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Chris King Debuts New Products

Discussion in 'Downhill & Freeride' started by webmonkey365, Dec 6, 2012.

  1. webmonkey365

    webmonkey365 Chimp

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    If you boycotted ceramic bearings and press-fit bottom brackets in the past because you felt those technologies were more about hype than substance, here comes Chris King with exactly those products and the promise that their stuff will hold up.
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    News: Chris King Debuts New Products
     
    #1 -   Dec 6, 2012

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  2. Jm_

    Jm_ Turbo Monkey

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    Are they more than the $15 Real World Cycles outboard BB Bearing upgrade?
     
  3. ridefast

    ridefast Monkey

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    Oh...so they have ceramics engineers that are able to do things that no one else in the world can? Maybe that is why their overly complicated, finicky parts cost so much. Now I understand :rolleyes:
     
  4. dilzy

    dilzy Monkey

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    So...how about that super reliable o-ringinsteadofataperedcompressionringbecausewedidn'twanttopayforthedesignthatactuallyworked headset, how'd that turn out against CK's promise that it'll hold up..

    PS Stainless steel is a terrible material for a bearing, everyone with half a brain cell of engineering knowledge can understand why. If water's (and dirt) is getting into your bearing, being ss won't save it.

    PPS ceramic bearings are so in-appropriate in a bb, I can't even begin. Suffice to say it's all complete marketing bollocks.
     
    #4 -   Dec 13, 2012
    Last edited: Dec 13, 2012
  5. atrokz

    atrokz Turbo Monkey

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    PS: Why is 'stainless' a terrible material for a bearing? Just currious, because maybe you forgot about the dozens of high strength, carbon stainless steels capable of acheving over 60Rc in hardness and are in use in multimillion dolar submersible pumps, submarines, destroyers, motors....etc. I think you're either underestimating some of the SST alloys, or you don't know about them. Maybe working in the aerospace and naval defence manufacturing industry for the last 7 years as a Tool Maker and M.E. has shown me what actualy works?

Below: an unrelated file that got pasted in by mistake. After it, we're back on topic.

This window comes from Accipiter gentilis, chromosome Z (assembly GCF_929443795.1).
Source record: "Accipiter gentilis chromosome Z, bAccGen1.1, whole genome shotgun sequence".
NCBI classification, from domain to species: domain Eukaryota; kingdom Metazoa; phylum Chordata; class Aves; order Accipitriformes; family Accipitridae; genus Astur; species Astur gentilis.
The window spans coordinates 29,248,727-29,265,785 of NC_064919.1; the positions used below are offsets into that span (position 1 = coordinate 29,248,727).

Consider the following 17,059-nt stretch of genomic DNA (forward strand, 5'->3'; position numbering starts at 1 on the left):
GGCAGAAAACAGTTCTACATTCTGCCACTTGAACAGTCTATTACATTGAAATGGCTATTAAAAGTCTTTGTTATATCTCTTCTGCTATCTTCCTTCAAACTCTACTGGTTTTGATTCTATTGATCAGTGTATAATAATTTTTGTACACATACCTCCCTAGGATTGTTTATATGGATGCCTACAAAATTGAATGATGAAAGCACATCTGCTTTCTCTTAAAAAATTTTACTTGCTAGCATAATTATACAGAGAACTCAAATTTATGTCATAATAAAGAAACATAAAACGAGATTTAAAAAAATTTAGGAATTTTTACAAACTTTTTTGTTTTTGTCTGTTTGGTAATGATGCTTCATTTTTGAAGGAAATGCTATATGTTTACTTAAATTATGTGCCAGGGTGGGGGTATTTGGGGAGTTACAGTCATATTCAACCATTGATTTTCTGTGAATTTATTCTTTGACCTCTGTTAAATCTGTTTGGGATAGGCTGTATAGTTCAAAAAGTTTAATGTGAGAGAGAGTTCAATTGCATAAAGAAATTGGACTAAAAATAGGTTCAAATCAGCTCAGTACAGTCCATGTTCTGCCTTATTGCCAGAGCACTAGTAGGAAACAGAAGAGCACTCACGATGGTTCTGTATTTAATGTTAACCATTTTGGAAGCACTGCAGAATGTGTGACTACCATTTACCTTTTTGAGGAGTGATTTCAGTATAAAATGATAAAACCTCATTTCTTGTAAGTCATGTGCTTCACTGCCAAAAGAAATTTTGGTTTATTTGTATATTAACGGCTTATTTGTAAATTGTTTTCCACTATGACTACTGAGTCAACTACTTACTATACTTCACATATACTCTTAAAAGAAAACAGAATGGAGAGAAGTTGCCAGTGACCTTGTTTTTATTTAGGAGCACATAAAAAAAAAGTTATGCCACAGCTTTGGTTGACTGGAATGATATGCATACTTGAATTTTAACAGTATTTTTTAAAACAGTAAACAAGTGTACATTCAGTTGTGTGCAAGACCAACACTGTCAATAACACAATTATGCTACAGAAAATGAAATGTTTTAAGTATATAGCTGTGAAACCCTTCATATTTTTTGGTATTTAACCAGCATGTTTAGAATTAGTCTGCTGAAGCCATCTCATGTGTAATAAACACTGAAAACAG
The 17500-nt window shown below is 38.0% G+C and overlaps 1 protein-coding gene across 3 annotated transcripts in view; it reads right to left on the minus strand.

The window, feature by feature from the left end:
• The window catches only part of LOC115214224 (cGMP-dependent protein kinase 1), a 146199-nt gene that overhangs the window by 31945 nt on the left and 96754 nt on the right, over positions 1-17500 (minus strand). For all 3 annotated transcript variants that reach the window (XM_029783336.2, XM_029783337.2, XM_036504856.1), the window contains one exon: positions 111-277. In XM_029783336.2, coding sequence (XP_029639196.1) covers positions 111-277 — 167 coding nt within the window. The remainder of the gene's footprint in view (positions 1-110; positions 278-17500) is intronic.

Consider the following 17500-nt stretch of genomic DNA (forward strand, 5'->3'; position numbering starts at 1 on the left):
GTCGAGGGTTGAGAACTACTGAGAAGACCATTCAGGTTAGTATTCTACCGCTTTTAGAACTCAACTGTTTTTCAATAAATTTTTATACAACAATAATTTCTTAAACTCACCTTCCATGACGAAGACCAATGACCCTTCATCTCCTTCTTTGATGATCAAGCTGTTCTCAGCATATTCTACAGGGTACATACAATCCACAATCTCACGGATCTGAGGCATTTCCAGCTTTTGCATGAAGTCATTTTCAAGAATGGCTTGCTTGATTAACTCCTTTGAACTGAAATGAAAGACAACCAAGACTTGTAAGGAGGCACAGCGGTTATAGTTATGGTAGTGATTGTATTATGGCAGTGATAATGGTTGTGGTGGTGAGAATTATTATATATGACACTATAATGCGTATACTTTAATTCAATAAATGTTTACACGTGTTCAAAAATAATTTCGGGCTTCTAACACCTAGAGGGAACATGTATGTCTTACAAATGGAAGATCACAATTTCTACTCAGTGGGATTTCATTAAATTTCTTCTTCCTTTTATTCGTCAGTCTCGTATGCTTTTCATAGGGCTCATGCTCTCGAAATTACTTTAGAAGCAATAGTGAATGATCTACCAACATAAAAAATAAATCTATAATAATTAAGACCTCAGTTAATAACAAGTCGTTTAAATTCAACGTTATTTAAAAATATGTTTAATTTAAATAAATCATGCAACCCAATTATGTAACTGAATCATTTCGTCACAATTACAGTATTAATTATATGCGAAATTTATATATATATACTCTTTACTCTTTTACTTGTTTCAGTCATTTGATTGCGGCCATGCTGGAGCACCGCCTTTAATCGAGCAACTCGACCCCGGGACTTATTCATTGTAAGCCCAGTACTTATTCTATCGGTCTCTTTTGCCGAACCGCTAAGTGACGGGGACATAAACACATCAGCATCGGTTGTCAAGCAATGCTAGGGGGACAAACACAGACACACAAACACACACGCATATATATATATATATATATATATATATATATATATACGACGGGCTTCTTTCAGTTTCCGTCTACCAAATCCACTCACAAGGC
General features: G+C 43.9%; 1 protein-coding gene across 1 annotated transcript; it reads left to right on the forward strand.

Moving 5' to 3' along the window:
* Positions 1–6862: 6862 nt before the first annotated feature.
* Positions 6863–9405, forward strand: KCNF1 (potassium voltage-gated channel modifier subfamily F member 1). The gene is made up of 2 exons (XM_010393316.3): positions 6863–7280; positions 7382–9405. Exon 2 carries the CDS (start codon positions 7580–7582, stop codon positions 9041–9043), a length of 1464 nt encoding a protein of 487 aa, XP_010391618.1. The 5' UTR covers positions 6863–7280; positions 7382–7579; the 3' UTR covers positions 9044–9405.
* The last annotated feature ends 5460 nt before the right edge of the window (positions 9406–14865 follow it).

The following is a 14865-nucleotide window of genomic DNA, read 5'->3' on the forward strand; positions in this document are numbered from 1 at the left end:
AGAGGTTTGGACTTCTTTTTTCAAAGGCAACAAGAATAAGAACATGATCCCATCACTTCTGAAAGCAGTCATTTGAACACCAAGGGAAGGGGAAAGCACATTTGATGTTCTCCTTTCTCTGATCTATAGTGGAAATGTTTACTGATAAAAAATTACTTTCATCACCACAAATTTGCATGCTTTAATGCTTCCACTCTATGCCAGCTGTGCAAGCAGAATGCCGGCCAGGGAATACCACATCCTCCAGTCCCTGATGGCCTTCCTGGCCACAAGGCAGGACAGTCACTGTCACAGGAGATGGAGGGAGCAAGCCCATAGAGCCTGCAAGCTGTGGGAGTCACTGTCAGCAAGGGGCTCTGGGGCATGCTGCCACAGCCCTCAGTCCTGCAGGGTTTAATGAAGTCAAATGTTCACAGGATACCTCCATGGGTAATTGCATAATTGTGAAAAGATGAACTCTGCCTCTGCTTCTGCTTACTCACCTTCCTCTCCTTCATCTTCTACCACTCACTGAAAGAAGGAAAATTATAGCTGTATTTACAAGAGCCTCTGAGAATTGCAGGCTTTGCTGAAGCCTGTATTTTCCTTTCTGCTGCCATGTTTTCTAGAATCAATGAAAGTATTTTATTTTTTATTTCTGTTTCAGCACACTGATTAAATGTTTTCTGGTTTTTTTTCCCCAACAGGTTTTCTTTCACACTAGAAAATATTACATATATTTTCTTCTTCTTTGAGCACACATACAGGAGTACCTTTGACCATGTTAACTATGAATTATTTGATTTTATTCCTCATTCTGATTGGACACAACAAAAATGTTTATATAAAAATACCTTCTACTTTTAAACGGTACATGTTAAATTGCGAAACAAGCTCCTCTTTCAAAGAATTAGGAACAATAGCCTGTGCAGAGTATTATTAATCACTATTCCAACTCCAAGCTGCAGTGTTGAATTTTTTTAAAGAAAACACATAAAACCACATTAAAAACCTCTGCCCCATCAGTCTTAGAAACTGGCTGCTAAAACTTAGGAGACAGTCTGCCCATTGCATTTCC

PPS: Why is ceramic useless? It actualy suits the aplication for road quite well. Not a huge improvement, and moot for a mtb, but for road they are definately a performance improvement, although a very diminishing return.
     
    #5 -   Dec 13, 2012
    Last edited: Dec 13, 2012
  6. NoUseForAName

    NoUseForAName Monkey

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    I think he meant for a BB - Ceramic was sold as spinning faster due to more spherical shape. Great for hubs, pointless for BBs.
     
  7. dilzy

    dilzy Monkey

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    Well for start, SS never gets as hard as a high carbon steel, in high load, low rotation situations, the carbon steel bearing will have a higher static load rating than the equivalent ss.

    I agree 100% that stainless steel bearings are great in places where they might be exposed to corrosive fluid or moisture, BUT those places are free from grit and dirt. A bottom bracket bearing is pointless in stainless steel because if water is getting in (the only reason to have ss) then dirt is as well and nothing destroys the **** out of a bearing like dirt.

    Ceramis have their place in high speed applications, machine tool spindles (if your a scrub and haven't realised that hydrostatic spindles are around the same long term cost..which I'm sure your not, since you've had 7yrs aerospace experience) etc. What they aren't good for is anywhere on a bicycle, even a road fag on his wheels, any meaningful performance improvements could be seen by running a thinner lubricant and even then, it's a poofteenth, but if people want to spend hundreds of dollars on ceramic bearings for their bike, let them I suppose.